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What is the NASDAQ? Here are the basics

At a glance:

  • The NASDAQ trading system

  • Trading on the NASDAQ

  • The NASDAQ and the exchanges

  • Summary of The NASDAQ

It might seem strange, given all the advances in information technology, that the majority of stocks and bonds are still traded by people shouting out prices in a trading pit on an exchange floor.

Although you have likely seen NASDAQ price listings alongside those from major exchanges like the New York Stock Exchange, the NASDAQ is not an exchange, but the world's first and biggest computerized network for securities trading.

As an educated investor, you need to know what the NASDAQ is and how it works.

The NASDAQ trading system

NASDAQ is an acronym for the National Association of Securities Dealers Automated Quotations system.

What is it?

Founded in 1971 by the National Association of Securities Dealers, the member association that regulates over-the-counter securities trading and is now called the Financial Industry Regulatory Authority (FINRA), the NASDAQ was the first computerized stock market, and is still the largest.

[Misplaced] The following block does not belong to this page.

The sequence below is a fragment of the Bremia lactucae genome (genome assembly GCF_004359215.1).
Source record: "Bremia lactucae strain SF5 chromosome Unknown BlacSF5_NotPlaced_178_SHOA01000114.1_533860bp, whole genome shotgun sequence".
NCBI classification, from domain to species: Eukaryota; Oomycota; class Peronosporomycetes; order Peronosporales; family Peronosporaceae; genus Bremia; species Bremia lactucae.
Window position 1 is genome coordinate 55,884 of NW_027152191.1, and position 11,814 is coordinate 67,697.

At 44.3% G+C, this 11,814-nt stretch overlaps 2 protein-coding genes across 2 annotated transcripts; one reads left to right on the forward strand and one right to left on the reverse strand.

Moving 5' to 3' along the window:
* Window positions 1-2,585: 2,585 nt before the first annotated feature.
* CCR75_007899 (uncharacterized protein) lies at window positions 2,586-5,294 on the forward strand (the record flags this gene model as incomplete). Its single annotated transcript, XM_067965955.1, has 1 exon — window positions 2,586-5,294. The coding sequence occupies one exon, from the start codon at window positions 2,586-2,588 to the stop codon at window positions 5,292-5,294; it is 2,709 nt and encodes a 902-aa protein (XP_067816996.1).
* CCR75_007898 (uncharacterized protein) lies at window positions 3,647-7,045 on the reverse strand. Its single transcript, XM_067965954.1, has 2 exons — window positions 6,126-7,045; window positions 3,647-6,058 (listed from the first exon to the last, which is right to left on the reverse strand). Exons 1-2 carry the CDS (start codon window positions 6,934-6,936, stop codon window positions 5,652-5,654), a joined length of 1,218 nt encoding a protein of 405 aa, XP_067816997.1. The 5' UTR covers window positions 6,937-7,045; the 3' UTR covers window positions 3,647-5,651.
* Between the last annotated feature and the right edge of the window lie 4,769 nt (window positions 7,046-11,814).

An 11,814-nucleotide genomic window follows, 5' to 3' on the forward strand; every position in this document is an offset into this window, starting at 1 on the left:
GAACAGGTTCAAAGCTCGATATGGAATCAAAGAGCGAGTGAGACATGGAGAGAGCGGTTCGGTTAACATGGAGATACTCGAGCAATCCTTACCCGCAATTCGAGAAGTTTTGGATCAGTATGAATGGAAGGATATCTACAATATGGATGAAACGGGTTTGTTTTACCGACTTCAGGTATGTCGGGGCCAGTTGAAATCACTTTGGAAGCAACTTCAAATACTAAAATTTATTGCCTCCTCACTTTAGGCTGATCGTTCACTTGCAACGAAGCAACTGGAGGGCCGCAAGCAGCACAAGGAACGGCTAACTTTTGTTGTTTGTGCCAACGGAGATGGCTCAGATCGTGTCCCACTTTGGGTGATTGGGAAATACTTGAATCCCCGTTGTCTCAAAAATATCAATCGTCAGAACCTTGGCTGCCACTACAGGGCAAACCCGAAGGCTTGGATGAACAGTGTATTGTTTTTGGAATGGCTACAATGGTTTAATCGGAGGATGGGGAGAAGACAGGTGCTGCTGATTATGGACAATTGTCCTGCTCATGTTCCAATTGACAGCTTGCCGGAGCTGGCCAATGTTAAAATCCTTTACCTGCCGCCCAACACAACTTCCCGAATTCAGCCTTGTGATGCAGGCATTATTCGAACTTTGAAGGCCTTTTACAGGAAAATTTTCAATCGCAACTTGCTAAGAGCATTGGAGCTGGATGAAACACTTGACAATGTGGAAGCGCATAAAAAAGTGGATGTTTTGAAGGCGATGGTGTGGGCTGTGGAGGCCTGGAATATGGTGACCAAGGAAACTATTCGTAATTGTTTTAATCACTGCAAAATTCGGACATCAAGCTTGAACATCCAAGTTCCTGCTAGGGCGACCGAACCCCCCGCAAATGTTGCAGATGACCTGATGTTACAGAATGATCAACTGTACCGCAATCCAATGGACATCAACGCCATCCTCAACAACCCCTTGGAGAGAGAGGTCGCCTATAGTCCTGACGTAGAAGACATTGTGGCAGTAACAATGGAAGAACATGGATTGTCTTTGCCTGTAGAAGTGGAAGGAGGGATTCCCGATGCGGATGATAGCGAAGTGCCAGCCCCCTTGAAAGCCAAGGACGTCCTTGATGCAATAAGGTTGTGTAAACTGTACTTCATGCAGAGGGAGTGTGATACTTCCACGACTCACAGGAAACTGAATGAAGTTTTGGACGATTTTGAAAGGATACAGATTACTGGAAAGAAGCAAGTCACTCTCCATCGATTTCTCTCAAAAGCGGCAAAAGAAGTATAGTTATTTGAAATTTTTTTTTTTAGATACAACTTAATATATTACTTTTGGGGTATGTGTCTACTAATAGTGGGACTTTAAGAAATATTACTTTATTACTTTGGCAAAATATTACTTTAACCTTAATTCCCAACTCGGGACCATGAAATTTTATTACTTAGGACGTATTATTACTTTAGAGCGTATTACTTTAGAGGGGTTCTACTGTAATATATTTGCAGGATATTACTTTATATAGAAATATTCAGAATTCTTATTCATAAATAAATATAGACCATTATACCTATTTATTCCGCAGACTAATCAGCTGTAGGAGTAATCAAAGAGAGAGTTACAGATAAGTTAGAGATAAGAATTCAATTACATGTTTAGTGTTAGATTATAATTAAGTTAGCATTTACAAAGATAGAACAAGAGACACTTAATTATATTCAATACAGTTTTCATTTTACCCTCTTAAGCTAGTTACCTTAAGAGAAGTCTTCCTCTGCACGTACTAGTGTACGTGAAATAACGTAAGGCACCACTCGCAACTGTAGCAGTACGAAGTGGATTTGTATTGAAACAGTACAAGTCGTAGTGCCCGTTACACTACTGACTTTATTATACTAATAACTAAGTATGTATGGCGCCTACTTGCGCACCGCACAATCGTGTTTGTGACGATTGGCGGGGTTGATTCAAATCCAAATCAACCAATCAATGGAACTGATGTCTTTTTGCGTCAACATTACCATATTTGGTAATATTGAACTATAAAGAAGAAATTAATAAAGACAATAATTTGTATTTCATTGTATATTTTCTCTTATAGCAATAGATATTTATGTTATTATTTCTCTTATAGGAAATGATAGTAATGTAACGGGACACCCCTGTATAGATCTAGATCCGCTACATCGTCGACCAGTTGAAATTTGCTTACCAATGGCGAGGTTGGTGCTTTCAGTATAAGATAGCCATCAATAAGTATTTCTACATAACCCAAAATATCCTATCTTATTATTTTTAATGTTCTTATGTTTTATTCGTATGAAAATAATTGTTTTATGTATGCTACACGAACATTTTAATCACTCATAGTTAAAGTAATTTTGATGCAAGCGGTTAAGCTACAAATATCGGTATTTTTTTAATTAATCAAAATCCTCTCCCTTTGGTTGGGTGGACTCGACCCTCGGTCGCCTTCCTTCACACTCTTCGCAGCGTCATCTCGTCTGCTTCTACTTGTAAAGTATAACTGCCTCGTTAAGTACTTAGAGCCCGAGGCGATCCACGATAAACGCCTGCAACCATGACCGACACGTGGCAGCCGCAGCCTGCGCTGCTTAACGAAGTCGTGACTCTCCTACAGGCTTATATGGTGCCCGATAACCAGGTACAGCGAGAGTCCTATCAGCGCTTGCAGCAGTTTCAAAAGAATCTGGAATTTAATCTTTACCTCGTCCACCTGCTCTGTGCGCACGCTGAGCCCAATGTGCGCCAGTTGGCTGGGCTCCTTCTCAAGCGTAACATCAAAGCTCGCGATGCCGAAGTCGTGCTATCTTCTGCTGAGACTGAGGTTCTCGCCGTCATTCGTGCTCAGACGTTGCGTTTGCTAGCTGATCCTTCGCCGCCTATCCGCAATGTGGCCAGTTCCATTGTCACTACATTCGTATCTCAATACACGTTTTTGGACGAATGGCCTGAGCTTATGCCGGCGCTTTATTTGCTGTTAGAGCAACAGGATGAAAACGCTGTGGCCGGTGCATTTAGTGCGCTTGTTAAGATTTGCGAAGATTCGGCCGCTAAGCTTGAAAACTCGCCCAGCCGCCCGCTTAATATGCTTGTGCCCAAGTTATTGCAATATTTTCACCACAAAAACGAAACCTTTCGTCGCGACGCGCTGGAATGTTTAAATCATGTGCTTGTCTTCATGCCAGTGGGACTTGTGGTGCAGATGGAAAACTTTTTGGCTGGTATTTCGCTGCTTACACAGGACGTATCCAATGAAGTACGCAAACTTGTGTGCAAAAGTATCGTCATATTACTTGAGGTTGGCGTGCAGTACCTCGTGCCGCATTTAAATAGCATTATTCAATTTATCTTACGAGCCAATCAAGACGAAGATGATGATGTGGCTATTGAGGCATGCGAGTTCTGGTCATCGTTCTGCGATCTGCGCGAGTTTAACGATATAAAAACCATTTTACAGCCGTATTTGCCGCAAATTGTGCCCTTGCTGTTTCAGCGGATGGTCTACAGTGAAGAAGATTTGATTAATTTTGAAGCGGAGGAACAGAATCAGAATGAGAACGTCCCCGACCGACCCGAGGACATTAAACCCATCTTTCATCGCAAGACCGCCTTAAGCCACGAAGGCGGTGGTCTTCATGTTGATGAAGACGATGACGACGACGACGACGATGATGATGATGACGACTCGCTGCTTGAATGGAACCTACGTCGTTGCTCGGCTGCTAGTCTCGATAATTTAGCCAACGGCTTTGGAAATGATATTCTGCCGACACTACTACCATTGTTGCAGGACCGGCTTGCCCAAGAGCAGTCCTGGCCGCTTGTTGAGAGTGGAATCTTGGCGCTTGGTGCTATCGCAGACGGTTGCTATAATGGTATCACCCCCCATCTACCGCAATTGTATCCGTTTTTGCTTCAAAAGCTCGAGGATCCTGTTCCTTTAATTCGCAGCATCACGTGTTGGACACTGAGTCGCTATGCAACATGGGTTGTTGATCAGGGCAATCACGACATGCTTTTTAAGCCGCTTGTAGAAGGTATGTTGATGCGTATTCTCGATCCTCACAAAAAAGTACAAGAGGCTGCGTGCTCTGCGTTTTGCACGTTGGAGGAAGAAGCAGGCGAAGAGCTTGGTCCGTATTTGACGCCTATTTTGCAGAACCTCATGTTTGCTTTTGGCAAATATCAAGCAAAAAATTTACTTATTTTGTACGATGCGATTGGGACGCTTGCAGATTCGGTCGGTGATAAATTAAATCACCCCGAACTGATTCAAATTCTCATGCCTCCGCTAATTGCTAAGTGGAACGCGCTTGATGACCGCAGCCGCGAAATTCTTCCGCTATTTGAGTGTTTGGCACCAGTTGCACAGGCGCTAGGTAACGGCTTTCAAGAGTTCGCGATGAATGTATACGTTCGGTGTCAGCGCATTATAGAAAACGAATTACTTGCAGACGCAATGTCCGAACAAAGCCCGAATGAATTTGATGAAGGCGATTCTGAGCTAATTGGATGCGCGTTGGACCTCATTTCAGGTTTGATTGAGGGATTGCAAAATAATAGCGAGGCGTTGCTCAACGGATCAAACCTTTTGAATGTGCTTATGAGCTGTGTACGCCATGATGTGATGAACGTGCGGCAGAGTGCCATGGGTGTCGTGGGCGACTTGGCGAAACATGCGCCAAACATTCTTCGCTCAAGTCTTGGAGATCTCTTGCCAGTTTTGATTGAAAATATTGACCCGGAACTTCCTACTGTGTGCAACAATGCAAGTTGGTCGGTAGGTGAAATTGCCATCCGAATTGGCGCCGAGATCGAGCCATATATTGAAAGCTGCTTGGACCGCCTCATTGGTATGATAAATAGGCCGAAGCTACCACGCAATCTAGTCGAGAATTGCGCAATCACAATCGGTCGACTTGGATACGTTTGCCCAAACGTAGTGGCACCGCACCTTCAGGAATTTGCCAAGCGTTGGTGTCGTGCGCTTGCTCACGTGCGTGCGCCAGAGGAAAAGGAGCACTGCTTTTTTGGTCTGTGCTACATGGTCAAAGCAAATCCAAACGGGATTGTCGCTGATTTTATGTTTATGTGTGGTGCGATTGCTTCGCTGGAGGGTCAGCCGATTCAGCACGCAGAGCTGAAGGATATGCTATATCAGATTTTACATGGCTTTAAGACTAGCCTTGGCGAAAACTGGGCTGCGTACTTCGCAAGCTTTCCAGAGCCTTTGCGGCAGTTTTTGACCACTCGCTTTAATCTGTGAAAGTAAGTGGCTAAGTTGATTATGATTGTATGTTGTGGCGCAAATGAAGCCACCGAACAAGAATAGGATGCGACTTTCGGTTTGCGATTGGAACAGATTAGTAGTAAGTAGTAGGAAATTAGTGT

The NASDAQ is primarily a phenomenon of the over-the-counter (OTC) securities market, that segment of the secondary market for securities where trades are negotiated directly between buyers and sellers, as opposed to being sold by outcry auction as they are at an exchange.

Because the NASDAQ is such an important feature of the OTC market, people often use the terms OTC and NASDAQ interchangeably. It is important to note that not all OTC securities are listed on the NASDAQ.

As well, some companies listed on the New York Stock Exchange are also traded on the NASDAQ, a phenomenon known as third market trading.

Before the NASDAQ

Prior to the NASDAQ, OTC securities dealers routed information on trades by paper. There was no real way to know the current market price of the security you were buying—unlike on the floor of an exchange, where outcry bidding kept traders informed on market fluctuations instantly. Fragmentation and inconsistent pricing in the OTC market was often the result.

The value of the NASDAQ to investors

The computer network of the NASDAQ provides instant information to FINRA members—and through them, to the rest of the world—about securities and prices in the OTC market and other negotiated trades. More than a half million computer terminals worldwide are connected to the NASDAQ network. In this way, NASDAQ quotations provide some of the same immediate market feedback that traders on an exchange floor get from outcry auctioning.

NASDAQ quotations and indexes are reported in newspapers, on television, on the Internet, and in the financial press, right alongside prices on the major exchanges.

Trading on the NASDAQ